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Homedivisor theory and exponent valuations
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divisor theory and exponent valuations
A divisor theory $\mathcal{O}^{*}\to\mathfrak{D}$ of an integral domain $\mathcal{O}$ determines via its prime divisors a certain set $N$ of exponent valuations on the quotient field of $\mathcal{O}$. Assume to be known this set of exponents $\nu_{{\mathfrak{p}}}$ corresponding the prime divisors $\mathfrak{p}$. There is a bijective correspondence between the elements of $N$ and of the set of all prime divisors. The set of the prime divisors determines completely the structure of the free monoid $\mathfrak{D}$ of all divisors in question. The homomorphism $\mathcal{O}^{*}\to\mathfrak{D}$ is then defined by the condition
$\displaystyle\alpha\;\mapsto\;\prod_{i}\mathfrak{p_{i}}^{{\nu_{{\mathfrak{p}_{% i}}}(\alpha)}}=(\alpha),Â´$  (1) 
since for any element $\alpha$ of $\mathcal{O}^{*}$ there exists only a finite number of exponents $\nu_{{\mathfrak{p}_{i}}}$ which do not vanish on $\alpha$ (corresponding the different prime divisor factors of the principal divisor $(\alpha)$).
One can take the concept of exponent as foundation for divisor theory:
Theorem. Let $\mathcal{O}$ be an integral domain with quotient field $K$ and $N$ a given set of exponents of $K$. The exponents in $N$ determine, as in (1), a divisor theory of $\mathcal{O}$ iff the following three conditions are in force:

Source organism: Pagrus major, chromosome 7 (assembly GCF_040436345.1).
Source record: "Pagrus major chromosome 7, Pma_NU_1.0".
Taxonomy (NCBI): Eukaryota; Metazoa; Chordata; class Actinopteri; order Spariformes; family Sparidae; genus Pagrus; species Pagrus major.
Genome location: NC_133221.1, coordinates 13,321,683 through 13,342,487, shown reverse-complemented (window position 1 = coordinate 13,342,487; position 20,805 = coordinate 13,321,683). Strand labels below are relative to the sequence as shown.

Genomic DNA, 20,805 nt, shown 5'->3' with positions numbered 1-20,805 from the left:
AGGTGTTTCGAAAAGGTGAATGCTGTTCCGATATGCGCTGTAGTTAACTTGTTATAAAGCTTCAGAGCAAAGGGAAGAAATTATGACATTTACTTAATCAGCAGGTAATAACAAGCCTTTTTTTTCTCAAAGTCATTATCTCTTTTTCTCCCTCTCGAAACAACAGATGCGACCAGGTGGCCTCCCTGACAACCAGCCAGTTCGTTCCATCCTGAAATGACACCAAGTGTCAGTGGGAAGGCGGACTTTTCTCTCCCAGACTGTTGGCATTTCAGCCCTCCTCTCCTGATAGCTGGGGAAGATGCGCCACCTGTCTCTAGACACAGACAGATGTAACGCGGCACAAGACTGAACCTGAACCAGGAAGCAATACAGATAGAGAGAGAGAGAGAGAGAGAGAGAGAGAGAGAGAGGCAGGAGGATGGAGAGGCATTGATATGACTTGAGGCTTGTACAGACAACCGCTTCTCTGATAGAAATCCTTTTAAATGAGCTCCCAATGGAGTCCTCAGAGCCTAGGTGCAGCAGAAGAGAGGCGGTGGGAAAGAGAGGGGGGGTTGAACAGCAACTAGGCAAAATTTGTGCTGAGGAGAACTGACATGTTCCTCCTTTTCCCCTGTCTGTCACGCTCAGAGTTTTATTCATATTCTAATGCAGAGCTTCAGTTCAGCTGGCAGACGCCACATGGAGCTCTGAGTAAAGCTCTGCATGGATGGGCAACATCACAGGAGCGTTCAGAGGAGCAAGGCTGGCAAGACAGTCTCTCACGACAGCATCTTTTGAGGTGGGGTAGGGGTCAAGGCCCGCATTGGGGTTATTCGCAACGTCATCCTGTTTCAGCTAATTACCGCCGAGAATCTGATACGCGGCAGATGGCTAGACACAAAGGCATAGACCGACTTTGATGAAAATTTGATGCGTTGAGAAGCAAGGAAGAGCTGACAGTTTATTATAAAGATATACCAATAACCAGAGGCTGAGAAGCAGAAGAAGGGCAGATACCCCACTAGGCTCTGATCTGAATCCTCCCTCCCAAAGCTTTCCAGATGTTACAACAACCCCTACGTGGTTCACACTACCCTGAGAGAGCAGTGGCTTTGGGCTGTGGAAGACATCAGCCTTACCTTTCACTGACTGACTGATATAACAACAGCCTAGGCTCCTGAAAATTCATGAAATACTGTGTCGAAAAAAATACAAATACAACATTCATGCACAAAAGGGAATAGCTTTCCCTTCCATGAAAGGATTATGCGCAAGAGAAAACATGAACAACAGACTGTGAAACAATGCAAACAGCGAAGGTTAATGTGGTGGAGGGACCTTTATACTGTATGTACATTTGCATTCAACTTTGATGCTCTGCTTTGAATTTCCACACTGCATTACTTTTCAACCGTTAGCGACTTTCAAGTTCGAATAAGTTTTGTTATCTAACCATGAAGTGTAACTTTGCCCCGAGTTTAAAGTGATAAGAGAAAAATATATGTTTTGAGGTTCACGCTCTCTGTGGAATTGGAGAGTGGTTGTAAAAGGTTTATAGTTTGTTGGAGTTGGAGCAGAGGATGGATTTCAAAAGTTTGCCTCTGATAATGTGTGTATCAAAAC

For every $\alpha\in\mathcal{O}$ there is at most a finite number of exponents $\nu\in N$ such that $\nu(\alpha)\neq 0$.

An element $\alpha\in K$ belongs to $\mathcal{O}$ if and only if $\nu(\alpha)\geqq 0$ for each $\nu\in N$.

For any finite set $\nu_{1},\,\ldots,\,\nu_{n}$ of distinct exponents in $N$ and for the arbitrary set $k_{1},\,\ldots,\,k_{n}$ of nonnegative integers, there exists an element $\alpha$ of $\mathcal{O}$ such that
$\nu_{1}(\alpha)=k_{1},\,\;\ldots,\,\;\nu_{n}(\alpha)=k_{n}.$
For the proof of the theorem, we mention only how to construct the divisors when we have the exponent set $N$ fulfilling the three conditions of the theorem. We choose a commutative monoid $\mathfrak{D}$ that allows unique prime factorisation and that may be mapped bijectively onto $N$. The exponent in $N$ which corresponds to arbitrary prime element $\mathfrak{p}$ is denoted by $\nu_{\mathfrak{p}}$. Then we obtain the homomorphism
$\alpha\mapsto\prod_{\nu}\mathfrak{p}^{{\nu_{\mathfrak{p}}(\alpha)}}:=(\alpha)$ 
which can be seen to satisfy all required properties for a divisor theory $\mathcal{O}^{*}\to\mathfrak{D}$.
References
 1 S. Borewicz & I. Safarevic: Zahlentheorie. Birkhäuser Verlag. Basel und Stuttgart (1966).
Mathematics Subject Classification
13A18 no label found12J20 no label found13A05 no label found Forums
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